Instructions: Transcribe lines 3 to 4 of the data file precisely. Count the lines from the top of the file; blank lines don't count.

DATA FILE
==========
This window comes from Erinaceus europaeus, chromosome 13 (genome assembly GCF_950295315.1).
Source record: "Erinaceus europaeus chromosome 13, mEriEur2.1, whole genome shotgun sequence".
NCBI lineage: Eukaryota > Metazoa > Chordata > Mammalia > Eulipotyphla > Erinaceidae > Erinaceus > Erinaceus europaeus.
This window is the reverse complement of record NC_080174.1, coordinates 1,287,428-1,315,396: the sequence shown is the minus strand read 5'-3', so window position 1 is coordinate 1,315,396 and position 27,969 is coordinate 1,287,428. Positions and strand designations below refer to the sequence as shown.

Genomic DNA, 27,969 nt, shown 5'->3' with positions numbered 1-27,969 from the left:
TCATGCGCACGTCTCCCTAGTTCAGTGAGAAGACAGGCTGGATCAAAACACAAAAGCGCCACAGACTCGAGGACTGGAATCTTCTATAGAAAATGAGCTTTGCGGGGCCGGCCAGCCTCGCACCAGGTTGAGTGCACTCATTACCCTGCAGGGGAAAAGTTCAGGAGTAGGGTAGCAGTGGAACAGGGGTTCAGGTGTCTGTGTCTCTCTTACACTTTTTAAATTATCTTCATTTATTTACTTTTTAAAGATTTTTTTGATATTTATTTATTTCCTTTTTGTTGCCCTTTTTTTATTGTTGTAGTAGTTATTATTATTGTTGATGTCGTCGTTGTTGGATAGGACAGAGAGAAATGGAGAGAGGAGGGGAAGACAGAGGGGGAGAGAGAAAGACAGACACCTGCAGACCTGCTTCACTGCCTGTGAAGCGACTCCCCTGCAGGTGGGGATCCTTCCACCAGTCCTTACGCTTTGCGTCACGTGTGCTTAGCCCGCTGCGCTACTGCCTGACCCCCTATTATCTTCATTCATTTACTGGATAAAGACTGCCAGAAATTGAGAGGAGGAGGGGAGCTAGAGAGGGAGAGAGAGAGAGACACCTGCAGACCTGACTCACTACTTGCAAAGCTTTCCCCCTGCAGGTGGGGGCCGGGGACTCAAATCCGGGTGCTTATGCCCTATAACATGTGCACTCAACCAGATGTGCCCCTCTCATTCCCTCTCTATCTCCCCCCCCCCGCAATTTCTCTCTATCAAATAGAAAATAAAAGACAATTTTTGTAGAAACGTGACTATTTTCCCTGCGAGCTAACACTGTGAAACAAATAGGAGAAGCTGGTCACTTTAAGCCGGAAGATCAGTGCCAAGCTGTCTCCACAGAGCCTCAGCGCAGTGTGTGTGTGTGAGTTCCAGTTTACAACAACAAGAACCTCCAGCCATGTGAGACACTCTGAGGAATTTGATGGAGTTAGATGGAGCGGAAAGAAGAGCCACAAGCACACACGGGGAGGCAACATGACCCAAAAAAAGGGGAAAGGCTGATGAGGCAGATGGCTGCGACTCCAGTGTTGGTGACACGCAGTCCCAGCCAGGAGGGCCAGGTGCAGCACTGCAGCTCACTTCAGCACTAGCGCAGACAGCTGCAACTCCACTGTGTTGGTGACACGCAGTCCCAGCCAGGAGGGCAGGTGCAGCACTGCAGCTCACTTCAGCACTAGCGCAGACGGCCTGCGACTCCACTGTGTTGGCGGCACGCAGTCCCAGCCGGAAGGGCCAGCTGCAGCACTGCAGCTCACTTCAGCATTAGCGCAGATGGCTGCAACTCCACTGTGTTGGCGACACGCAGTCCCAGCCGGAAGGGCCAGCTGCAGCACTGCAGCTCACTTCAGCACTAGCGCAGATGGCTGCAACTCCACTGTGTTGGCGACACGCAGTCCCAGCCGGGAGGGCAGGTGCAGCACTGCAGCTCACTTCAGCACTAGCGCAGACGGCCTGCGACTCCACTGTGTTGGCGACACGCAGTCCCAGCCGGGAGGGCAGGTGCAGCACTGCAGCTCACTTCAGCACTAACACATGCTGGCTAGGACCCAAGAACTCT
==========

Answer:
NCBI lineage: Eukaryota > Metazoa > Chordata > Mammalia > Eulipotyphla > Erinaceidae > Erinaceus > Erinaceus europaeus.
This window is the reverse complement of record NC_080174.1, coordinates 1,287,428-1,315,396: the sequence shown is the minus strand read 5'-3', so window position 1 is coordinate 1,315,396 and position 27,969 is coordinate 1,287,428. Positions and strand designations below refer to the sequence as shown.